OMG. Today was hard. The heat – no problem. New friends and food – no problem. Mountains of new information, our first test, my first Spanish class, meeting the Country Director, and missing my family and friends and dancing- muy dificil. I don’t remember the last time I was so mentally exhausted for days on end. I quickly ate my lunch under a small, quincho (hut-type construction with thatched roof) next to the bamboo patch, lined up 4 metal chairs for a 20 min catnap in broad daylight, with 6 of my cohorts finishing their lunch at the table 2 feet away and the next group filing in for their guarani class. Didn’t matter. I needed that 20 minutes like I needed oxygen. Where are my tangueros when I need them (because dancing with the wall just doesn’t cut it)? Tango would totally provide the attitude adjustment I’m looking for.
Today several trainees had similar experiences and we all had to keep reminding ourselves that it’s Day 1 of training and that training is very different from the actual field work we’ll be doing in a few weeks. I already feel like I’ve been here for a month.Today’s bonus that turned me around was a stellar sunset… a drop-dead gorgeous scarlet sun made more magnificent by today’s atmosphere. And when the sun fell before the horizon, the sky erupted into a blaze of oranges and reds, matching the rust colored soil that colored my white sandals as I hurriedly made my way from the bus stop to mi casa. A sky like that in Maine would have us watching for tornadoes and indeed there is a storm watch across parts of Paraguay tonight but tornadoes not likely. The wind is fiesty and my host sister encountered massive rain on her drive home from work though it hasn’t made it’s way here yet.One thing I love about Paraguayans is that they all think I’m in my twenties. In this culture it is not considered bad form to ask a person their age, weight, how much money they make, to call a person fat, thin, gray, etc. I was prepared for this but no one believed my age until I showed pictures of my grown daughter. 🙂 The other fun thing about Paraguay is the tradition of drinking terere, or yerba mate. It is a cold tea (terere, pronounced teh-reh-ray) in warm season and served as hot matte when the weather turns cold. Drinking terere is as essential to this culture as breathing. Paraguayans need no reason to stop and sit for their terere and it happens multiple times a day. They pour the prepared tea or dry leaves in a guampa (fancy cup) and add water. Tea is sipped through a metal bombilla (straw with a sieve at the bottom). And, yes, we all sip from the same bombilla. The guampa is refilled and passed around the circle of family or friends until everyone has had their fill or terere is gone. I’m not sure if either ever happens. This is a relaxing, social activity here and totally fascinating to observe. There are many herbs used in terere, depending on the properties you seek, whether for relaxation, straight flavor, medicinal, etc, and many are grown at people’s homes and cut fresh each day. Paraguayans are fantastic herbalists and can list the properties of every herb and its use without a second thought.Enough writing tonight. Homework time. We have class from 8am-5pm Mon-Fri and most Saturdays until 4pm. My family invited me to a birthday party on the Brazilian border on the other side of Paraguay (15 hr drive!) this coming Saturday but I had to pass because all classes are mandatory.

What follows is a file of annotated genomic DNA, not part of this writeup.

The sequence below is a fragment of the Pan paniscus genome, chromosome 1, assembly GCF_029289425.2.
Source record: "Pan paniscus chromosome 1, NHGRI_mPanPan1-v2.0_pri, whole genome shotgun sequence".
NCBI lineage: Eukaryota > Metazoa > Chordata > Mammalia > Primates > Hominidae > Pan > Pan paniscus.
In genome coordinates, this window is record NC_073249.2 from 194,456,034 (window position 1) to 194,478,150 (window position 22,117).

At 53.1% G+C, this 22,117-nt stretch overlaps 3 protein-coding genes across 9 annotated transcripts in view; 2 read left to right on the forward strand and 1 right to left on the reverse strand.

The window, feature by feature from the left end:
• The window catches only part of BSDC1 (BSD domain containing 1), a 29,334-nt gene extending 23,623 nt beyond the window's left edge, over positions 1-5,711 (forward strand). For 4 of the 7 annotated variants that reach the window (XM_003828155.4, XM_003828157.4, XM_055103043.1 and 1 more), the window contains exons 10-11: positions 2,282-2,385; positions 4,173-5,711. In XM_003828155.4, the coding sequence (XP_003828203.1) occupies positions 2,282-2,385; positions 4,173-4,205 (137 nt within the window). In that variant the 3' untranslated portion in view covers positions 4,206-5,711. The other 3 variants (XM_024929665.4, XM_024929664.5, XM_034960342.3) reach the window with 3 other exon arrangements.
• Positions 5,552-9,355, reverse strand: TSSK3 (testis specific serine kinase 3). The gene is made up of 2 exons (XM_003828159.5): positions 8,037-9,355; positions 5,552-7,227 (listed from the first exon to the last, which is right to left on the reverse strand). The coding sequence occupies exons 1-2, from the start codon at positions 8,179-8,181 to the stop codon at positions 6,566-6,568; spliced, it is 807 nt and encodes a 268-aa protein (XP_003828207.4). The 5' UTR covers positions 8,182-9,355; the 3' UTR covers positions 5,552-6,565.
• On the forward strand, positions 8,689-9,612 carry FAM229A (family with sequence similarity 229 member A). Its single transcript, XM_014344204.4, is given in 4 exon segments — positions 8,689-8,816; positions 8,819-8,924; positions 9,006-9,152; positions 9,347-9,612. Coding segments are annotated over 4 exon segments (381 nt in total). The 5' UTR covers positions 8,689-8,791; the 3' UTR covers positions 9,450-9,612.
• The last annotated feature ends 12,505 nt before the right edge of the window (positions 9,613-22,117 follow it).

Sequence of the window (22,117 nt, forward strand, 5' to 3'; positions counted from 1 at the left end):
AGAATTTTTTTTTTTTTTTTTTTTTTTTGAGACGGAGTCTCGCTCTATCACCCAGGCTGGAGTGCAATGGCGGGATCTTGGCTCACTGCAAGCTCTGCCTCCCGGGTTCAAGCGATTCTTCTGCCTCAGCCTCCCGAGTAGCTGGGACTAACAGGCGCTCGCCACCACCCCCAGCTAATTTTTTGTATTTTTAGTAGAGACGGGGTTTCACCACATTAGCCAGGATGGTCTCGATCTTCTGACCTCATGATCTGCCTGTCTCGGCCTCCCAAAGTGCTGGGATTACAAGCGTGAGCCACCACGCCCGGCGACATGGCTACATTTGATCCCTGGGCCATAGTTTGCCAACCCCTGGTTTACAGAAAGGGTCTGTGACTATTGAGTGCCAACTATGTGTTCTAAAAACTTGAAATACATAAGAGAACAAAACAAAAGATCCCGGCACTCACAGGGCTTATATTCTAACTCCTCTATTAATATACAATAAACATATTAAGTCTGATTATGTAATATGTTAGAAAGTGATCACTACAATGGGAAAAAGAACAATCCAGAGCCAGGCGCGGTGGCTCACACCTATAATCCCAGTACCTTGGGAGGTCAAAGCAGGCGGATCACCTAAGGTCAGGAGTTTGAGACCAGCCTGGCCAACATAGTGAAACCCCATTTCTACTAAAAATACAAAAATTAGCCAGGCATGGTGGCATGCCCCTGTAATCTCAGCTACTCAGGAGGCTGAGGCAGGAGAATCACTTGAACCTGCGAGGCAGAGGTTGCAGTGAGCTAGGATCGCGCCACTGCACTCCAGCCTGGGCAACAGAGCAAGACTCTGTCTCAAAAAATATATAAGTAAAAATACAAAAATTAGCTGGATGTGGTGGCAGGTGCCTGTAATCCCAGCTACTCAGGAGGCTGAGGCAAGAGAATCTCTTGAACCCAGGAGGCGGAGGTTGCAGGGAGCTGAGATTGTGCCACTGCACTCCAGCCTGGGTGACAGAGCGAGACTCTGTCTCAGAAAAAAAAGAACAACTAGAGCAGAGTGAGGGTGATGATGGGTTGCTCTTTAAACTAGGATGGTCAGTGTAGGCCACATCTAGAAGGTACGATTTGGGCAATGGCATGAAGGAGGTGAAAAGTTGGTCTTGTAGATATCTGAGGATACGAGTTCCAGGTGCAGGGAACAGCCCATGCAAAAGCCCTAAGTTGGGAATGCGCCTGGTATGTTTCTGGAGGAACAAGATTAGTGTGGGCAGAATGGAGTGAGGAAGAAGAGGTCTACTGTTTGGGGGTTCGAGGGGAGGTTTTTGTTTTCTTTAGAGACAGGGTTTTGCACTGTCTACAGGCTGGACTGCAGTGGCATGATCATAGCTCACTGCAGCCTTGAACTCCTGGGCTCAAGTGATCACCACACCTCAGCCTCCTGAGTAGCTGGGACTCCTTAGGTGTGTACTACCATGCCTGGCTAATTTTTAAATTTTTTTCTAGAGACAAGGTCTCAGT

Thanks for your comments and well wishes. Stay tuned for more from Paraguay. xoxo